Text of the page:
Early Birds Recipe

A Frontier Recipe for Early Birds

This is one of those dishes that fills the house with good old home-cooking aromas and drives you crazy waiting for it to be done. Plus, it’s not just for doves. It’s a great way to cook dark-meated birds of all stripes: doves go in whole (after cleaning), sharptails pieced out.

From Upland Game Bird Cookery:  https://www.riflesandrecipes.com/product/upland-game-bird-recipes/

According to George Leonard Herter, the Cliff Clavin of gun catalog magnates, Wyatt Earp was once asked: “What’s the best shot you ever made?”   Earp allegedly responded: “Nine doves with one shot.”  I would have liked to have seen that, and been in the kitchen when he cooked them up because, according to Herter–again–Earp was a gourmet cook.  This recipe, according to George, is reported to be one of Earp’s concoctions for just such a 9 dove morning.

Herter wrote it up, sort of, in one of his many books and I ran into it many years ago.  Herter gave the recipe in very vague terms, having not been a fly on the wall in Wyatt’s kitchen, and I spent a bit of time updating it for modern tastes as well as filling in the details.

Yes, the combination of lima beans, sage and cabbage sound like an unsavory combination, but all I can say is, it’s not. And the beef suet (also known as beef fat) if you can find it, adds sweetness and a rich flavor to the doves. If you can’t find beef fat, store-bought chicken fat is almost as good. (Whenever we have commercial chicken, I trim the fat and freeze it for cooking with wild birds. If you can spare a bit of skin as well, that’s even better.)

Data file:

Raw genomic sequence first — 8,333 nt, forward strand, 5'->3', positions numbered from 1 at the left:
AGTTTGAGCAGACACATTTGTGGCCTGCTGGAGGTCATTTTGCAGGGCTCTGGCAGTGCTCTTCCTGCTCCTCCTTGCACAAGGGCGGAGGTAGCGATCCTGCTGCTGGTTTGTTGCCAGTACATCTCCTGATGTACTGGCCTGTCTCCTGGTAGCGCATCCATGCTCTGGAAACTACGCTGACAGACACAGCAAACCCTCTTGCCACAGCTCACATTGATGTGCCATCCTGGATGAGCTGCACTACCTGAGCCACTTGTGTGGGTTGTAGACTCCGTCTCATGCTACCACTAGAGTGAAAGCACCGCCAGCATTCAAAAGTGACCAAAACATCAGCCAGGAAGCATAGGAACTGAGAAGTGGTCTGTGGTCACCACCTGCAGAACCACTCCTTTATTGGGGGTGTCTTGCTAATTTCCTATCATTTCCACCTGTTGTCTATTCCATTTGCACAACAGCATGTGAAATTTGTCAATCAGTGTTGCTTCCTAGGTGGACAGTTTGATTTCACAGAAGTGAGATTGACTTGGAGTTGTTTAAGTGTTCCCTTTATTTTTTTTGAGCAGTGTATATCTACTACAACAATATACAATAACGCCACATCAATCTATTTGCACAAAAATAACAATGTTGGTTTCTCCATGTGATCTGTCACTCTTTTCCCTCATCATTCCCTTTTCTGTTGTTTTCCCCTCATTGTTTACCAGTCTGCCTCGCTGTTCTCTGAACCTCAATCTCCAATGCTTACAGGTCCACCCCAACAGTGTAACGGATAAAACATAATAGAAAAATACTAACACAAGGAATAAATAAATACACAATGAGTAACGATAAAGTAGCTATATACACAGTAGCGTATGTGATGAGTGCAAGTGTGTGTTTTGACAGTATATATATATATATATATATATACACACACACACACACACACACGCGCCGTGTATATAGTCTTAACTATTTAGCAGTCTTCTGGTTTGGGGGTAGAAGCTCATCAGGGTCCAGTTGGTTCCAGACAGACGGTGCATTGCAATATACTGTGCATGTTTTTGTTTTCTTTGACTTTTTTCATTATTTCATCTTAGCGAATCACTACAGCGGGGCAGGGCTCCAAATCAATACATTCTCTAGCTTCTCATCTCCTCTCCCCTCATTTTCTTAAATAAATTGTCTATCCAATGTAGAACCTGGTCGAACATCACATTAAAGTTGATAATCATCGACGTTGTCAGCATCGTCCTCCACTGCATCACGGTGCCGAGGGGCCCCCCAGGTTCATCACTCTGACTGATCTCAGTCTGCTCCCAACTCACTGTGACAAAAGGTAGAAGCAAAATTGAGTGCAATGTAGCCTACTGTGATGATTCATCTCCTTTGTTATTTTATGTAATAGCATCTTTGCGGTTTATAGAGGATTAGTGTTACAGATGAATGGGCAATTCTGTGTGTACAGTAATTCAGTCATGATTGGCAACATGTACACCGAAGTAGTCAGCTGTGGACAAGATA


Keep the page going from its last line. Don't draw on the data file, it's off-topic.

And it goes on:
Early Birds Recipe: Quick-Draw Doves

Serves 4-6

 

Ingredients

  • 9 doves, plucked
  • 2 tablespoons beef suet, diced
  • 2 tablespoons butter
  • 1 large onion, chopped
  • 1 teaspoon dried leaf sage
  • 1 cup canned lima beans
  • 6 large carrots
  • 1 head cabbage, cut in eight pieces
  • 2 cups beef bouillon
  • 3 cups cooked egg noodles

Cooking

  1. Rinse, trim, and dry the doves inside and out.  Set aside.   In a 3-5 quart Dutch oven, render the beef suet slowly over low heat.   When the suet is liquefied, add the butter, and raise the heat to medium.
  2. Add the onions and the doves to the suet/butter and sauté until the birds are lightly browned and the onions softened.   Add the sage, lima beans, carrots, cabbage and bouillon.  (You should have about 2 inches of liquid in the pot.  If not add more bouillon.)   Bring the pot back to a simmer, and cover.   Cook at a low simmer, about 90 minutes.
  3. To serve, place the noodles onto a platter, and arrange the vegetables and doves around them.  Pour the pan juices over the top of the birds..

*Recipe note: Herter fans will notice I cooked this a bit differently from George’s directions.   I prefer sautéed onions to boiled, and beef-flavored water to plain.   Since George didn’t hear this recipe from the horse’s mouth and the results were spectacular, I figured that was okay.

 

Try our other wild game cookbooks for hundreds of other scrumptious recipes!

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